At a time when the hotel, hospitality and pub industries are trying to get back on their feet following the onslaught of Covid-19 and lockdowns, it is desperately disappointing to see the government’s Valuation Office Agency (VOA) stepping up aggressive demands.

John Webber - Director and Head of Rating (004)

John Webber

Clients are coming to us because the VOA is vigorously pursuing an increasing number of fines for late valuation forms of return, despite many businesses in the sector being closed during the pandemic with no one in the office when the forms were issued.

Forms of return provide the VOA with basic information about a business’s property, such as rent, lease and ownership details, enabling the VOA to work out rateable value and business rates due. Businesses have 56 days to return the forms or face a £100 penalty. After another 21 days, a further £100 penalty is issued. From then, a charge of £20 a day is added to the total sum owed until the information is provided. The maximum penalty is £500 or the property’s rateable value, whichever is greater. This can run into thousands of pounds.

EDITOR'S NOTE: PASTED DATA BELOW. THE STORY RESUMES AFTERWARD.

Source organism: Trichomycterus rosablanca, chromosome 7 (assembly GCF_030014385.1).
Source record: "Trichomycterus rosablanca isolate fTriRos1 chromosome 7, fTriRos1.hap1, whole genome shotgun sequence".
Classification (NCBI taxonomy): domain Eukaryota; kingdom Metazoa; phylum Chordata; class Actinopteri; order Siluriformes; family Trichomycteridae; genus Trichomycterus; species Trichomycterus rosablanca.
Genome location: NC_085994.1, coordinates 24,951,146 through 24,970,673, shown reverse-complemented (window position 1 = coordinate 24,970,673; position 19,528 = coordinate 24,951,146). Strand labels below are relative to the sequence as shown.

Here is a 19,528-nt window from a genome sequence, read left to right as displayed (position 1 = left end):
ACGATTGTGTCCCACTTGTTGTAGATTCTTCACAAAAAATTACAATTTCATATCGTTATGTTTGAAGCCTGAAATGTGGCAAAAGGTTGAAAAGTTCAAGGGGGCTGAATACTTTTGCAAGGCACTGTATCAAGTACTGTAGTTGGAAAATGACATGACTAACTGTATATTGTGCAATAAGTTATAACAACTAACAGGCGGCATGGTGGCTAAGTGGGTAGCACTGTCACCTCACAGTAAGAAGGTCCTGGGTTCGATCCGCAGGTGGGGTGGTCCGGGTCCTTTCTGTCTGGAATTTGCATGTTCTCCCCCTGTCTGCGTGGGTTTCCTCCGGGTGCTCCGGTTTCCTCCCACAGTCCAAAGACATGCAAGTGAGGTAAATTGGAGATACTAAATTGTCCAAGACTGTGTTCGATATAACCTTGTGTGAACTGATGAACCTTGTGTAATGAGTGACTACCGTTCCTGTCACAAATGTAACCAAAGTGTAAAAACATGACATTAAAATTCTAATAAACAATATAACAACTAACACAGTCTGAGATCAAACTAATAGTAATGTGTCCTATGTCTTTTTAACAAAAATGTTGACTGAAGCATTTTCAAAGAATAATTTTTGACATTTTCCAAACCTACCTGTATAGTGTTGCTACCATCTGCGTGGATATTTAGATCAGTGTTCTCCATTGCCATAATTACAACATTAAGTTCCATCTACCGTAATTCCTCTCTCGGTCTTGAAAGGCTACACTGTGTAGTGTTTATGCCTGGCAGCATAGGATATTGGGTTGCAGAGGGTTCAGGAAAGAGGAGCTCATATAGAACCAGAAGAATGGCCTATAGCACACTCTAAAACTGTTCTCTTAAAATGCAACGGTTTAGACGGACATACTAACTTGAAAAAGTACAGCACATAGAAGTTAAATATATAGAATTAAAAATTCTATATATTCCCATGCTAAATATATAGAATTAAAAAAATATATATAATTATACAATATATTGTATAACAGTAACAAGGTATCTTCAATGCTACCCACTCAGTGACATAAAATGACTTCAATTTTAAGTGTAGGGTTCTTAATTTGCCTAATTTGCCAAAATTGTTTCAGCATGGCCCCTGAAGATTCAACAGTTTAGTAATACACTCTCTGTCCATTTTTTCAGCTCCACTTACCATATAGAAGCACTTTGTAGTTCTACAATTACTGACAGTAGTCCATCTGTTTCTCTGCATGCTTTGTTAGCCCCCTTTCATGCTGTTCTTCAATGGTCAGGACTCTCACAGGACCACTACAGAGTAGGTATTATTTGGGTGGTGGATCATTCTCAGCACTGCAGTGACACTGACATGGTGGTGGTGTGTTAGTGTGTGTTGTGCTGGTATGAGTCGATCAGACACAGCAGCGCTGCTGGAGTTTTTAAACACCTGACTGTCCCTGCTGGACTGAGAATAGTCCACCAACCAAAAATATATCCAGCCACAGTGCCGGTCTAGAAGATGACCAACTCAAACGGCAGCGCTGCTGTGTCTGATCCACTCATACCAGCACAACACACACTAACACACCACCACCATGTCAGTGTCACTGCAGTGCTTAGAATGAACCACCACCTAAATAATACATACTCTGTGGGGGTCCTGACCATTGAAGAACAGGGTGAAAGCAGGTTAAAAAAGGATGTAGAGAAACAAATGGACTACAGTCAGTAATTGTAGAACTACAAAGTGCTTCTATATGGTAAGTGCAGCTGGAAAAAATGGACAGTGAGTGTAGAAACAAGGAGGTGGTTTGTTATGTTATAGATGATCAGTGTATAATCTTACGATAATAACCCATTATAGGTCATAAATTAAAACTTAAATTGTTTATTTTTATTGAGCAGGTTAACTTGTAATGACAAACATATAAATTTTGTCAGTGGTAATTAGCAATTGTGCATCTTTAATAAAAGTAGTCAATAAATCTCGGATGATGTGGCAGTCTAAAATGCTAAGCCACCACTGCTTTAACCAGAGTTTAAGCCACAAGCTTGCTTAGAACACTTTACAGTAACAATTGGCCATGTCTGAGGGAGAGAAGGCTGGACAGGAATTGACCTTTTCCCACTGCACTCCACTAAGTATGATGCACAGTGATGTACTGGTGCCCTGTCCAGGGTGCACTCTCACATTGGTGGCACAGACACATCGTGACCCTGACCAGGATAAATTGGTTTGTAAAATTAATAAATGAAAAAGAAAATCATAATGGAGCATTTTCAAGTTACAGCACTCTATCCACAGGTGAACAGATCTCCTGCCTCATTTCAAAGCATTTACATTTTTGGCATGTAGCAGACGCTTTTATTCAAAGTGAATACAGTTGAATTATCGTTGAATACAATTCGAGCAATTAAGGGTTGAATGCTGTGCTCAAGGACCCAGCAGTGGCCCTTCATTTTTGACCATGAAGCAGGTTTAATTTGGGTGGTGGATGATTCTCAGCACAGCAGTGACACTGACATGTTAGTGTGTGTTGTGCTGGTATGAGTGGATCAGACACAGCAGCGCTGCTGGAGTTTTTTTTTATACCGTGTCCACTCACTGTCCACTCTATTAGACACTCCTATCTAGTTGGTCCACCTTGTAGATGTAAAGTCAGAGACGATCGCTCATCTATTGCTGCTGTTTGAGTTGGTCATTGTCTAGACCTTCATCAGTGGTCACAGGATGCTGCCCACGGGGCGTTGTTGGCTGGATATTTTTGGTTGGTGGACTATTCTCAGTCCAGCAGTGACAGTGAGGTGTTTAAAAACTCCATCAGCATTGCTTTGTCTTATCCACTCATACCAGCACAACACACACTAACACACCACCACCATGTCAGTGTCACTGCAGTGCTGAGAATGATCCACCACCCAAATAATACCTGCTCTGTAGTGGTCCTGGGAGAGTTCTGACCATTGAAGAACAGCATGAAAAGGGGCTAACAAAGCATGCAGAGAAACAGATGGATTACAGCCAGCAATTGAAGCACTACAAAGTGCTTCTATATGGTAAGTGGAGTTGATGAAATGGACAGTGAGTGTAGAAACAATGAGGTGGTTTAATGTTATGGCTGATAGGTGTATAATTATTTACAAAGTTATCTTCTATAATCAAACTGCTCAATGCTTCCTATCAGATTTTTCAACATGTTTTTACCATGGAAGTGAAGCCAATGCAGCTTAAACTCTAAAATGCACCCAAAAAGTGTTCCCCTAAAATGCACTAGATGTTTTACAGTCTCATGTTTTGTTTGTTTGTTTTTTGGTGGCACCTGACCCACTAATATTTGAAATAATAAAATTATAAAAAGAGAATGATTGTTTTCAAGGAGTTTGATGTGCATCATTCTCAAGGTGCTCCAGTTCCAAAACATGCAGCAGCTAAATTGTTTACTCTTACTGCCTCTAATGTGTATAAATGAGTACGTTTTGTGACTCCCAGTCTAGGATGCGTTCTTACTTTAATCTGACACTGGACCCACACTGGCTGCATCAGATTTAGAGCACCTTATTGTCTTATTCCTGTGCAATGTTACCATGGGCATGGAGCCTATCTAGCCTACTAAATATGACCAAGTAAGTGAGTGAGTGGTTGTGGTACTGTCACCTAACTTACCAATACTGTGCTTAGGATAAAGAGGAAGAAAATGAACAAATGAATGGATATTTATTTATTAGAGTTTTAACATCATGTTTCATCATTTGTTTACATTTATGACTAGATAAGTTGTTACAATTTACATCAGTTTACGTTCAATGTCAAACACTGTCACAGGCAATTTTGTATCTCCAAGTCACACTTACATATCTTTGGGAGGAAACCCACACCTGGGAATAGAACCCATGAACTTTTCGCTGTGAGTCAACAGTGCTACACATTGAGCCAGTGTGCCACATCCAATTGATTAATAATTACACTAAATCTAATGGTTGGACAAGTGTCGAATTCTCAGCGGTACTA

We are requesting some slack for the hospitality sector since their return forms are much more complicated than for other sectors, including requiring detailed trade figures for the three years 2019 to 2021, when many businesses were closed for long periods due to the pandemic and staff were furloughed. As traditionally the VOA was more understanding about late returns, many businesses have not yet collated all the necessary information to make them – but are suddenly finding themselves facing these fines. And in many cases this information is not even useful to the VOA as some businesses were making a zero return in the period.

The VOA seems to have suddenly woken up to the fact it can make extra monies by issuing fines for late returns of these forms. But is this really a sensible way to behave? The sector has seen a difficult two years with lockdowns, furlough, staff shortages, increased prices and government edicts about working from home and avoiding socialising. Surely they should be given some slack if they are slightly behind with complicated paperwork?

We call on the VOA to show a more conciliatory approach to the sector and to pull back from pursuing such an aggressive course.

John Webber is head of business rates at Colliers